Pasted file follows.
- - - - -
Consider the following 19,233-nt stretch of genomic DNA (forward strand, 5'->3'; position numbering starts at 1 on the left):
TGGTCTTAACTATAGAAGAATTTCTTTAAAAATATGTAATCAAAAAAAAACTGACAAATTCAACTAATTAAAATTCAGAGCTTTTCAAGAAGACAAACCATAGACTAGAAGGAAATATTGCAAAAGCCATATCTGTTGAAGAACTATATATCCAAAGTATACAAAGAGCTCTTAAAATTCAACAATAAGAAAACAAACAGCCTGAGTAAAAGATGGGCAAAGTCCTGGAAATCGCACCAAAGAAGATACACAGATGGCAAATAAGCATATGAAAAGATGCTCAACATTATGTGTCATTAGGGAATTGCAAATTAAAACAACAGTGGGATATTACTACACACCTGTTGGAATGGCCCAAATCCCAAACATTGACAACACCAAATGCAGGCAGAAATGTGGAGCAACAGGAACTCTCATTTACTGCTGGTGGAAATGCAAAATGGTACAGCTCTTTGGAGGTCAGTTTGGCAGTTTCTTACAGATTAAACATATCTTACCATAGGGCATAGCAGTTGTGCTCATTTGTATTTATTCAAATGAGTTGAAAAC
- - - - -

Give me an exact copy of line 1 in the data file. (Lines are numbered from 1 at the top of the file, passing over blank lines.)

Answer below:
Consider the following 19,233-nt stretch of genomic DNA (forward strand, 5'->3'; position numbering starts at 1 on the left):